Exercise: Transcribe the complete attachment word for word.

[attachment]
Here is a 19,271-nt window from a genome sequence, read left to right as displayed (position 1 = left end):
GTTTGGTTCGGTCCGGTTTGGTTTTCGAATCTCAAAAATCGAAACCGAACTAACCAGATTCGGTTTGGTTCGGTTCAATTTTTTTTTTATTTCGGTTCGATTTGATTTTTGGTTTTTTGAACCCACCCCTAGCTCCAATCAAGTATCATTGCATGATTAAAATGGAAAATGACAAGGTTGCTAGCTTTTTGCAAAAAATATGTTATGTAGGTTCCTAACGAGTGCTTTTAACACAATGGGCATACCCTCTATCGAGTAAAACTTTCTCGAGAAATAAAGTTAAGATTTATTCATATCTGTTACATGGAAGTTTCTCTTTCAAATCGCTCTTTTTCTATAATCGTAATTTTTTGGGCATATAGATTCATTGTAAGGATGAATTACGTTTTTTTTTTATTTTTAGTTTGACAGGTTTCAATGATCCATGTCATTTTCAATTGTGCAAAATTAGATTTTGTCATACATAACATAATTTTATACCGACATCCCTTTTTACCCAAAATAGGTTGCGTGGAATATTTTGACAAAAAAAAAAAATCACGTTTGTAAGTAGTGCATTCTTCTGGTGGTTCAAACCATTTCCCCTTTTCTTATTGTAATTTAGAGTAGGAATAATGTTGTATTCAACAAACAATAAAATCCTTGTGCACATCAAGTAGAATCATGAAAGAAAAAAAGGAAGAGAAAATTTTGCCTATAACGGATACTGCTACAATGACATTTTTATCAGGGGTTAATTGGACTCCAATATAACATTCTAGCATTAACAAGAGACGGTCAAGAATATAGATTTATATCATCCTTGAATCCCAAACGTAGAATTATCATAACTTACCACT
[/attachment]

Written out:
Here is a 19,271-nt window from a genome sequence, read left to right as displayed (position 1 = left end):
GTTTGGTTCGGTCCGGTTTGGTTTTCGAATCTCAAAAATCGAAACCGAACTAACCAGATTCGGTTTGGTTCGGTTCAATTTTTTTTTTATTTCGGTTCGATTTGATTTTTGGTTTTTTGAACCCACCCCTAGCTCCAATCAAGTATCATTGCATGATTAAAATGGAAAATGACAAGGTTGCTAGCTTTTTGCAAAAAATATGTTATGTAGGTTCCTAACGAGTGCTTTTAACACAATGGGCATACCCTCTATCGAGTAAAACTTTCTCGAGAAATAAAGTTAAGATTTATTCATATCTGTTACATGGAAGTTTCTCTTTCAAATCGCTCTTTTTCTATAATCGTAATTTTTTGGGCATATAGATTCATTGTAAGGATGAATTACGTTTTTTTTTTATTTTTAGTTTGACAGGTTTCAATGATCCATGTCATTTTCAATTGTGCAAAATTAGATTTTGTCATACATAACATAATTTTATACCGACATCCCTTTTTACCCAAAATAGGTTGCGTGGAATATTTTGACAAAAAAAAAAAATCACGTTTGTAAGTAGTGCATTCTTCTGGTGGTTCAAACCATTTCCCCTTTTCTTATTGTAATTTAGAGTAGGAATAATGTTGTATTCAACAAACAATAAAATCCTTGTGCACATCAAGTAGAATCATGAAAGAAAAAAAGGAAGAGAAAATTTTGCCTATAACGGATACTGCTACAATGACATTTTTATCAGGGGTTAATTGGACTCCAATATAACATTCTAGCATTAACAAGAGACGGTCAAGAATATAGATTTATATCATCCTTGAATCCCAAACGTAGAATTATCATAACTTACCACT